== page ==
Friday, April 3, 2009

Caffeine has always been my muse.

Today is one of those days where I feel like I wish to feel all the time. It's strange because my most creative self is a little on the depressed side, but not to the point where all of life feels like a movie and I can hear the soundtrack blaring as I walk down the sidewalk in the rain and my heart feels like an empty shell in the middle of a prison and I'm surrounded by thick fog and my senses are dulled to nothingness... No. This depression is just the edges - the twinkling of the twilight, the fading of the sun giving way to the stars, the pink at the top of the silhouetted mountain...

I feel this way in the spring pretty much all of the time. There are days when I sink lower, let the fog surround me and pull me under until I'm struggling to the surface, gasping for breath, and then I let myself swallow the water and sink slowly, sullenly to the bottom, but today was not one of those days.

Today was a creative self day. Today poetry poured from my fingers like Greek columns and cappuccino steam and ebony braids down the back of an Asian beauty. Today my mind was my writer's mind, my photographer's mind, my actor, my painter - I saw muses all around me and my heart was full and overflowing with love for beauty and God's creation.

The morning was chilly and raining. My favorite sort of weather. I dream of moving to Seattle sometimes so that I can have rain most every day, covering the grass and flowers, turning everything a more radiant shade of green. Thunder rumbled over the normalcy of jet planes and military helicopters. The sun of the afternoon cast a brief shadow on my day just before I headed to rehearsal. Yes. Read-through. Read-through for that play: Butterfly.

I confess that when I admittedly skimmed it after downloading it and printing it on the government's tab I found myself disappointed. I had expected the characters to leap off of the page and perform for me right there in my kitchen. When they merely sat and looked at me and didn't dance I was dismayed. Was I putting myself on the line for nothing? Doing this piece that my parents would surely dismiss as rubbish on a whim? Were they right?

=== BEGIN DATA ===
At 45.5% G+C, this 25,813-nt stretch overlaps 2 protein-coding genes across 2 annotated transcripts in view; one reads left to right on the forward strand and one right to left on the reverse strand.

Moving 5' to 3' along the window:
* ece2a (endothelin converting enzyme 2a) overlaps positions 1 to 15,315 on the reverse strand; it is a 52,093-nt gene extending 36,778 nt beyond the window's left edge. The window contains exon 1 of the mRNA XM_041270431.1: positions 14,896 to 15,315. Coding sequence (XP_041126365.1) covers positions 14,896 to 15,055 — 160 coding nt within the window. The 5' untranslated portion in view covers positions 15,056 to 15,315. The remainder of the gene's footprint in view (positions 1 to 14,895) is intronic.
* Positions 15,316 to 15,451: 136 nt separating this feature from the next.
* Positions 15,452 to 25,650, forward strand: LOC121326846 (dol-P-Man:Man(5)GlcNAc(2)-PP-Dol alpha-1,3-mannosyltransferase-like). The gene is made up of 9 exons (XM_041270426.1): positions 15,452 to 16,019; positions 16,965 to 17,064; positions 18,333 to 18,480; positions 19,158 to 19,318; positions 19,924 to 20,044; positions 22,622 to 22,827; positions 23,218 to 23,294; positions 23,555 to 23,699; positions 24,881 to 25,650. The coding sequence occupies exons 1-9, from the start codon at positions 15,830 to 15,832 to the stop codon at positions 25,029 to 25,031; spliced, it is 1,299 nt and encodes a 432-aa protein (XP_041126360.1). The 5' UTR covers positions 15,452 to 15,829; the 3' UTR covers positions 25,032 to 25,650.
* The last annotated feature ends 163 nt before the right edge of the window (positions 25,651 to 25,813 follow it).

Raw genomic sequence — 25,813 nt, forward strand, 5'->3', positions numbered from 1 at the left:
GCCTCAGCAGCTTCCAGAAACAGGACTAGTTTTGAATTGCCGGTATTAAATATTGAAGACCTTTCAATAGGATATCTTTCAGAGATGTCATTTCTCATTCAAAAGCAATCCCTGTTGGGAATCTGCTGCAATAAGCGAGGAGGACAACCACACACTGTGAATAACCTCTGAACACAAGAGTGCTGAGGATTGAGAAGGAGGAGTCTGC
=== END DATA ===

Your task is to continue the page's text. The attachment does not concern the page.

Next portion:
But then at read-through...

It was in the library. One of my favorite places on the planet. The smell of books, the steam of coffee, the ticking of eager brains hunched ravenous over papers, notes, blackberries, and books... pure human energy and beauty. It's almost as good as the art museum in Philly - I would move there if I could - but I digress.

After logistics discussions, we read the play.

This time they danced. A magnificent ballet of colors and light. At the end everyone was crying but Trish (the writer) and me. I looked up expecting actors who were now finished reading and saw human beings with tears streaming down their faces. I thought I'd missed something and then realized that my character was dead and couldn't feel anything. Senses dulled. Eyes closed. The end of him.

The play was previously performed in San Francisco. Trish has had plays performed Off-Off Broadway in New York. I wish if she moved back she would take me with her. Maybe that's where we should move, after all.

After rehearsal I was supposed to take Jonah to a movie.

We went, but the sound was so loud he began to cry. He's highly gifted and hightly sensitive to auditory stimulation. I don't say that to brag. I say it to state a simple fact of my family's young life. He cried. We left.

I took him to the coffee house in San Souci. We had tea and vanilla chai and a bag of Utz plain potato chips and discussed the making and growing of coffee beans, the fashion sense of the college females at the table before us, and why they would hang mirrors on the walls too high for anyone to see their reflection.

Now I am home. It felt good to walk here in the cool wind, to feel it on my scalp: a new sensation. To hear my son tell me he wanted to go back to the coffeehouse again, "Mommy, I like coffeehouses."

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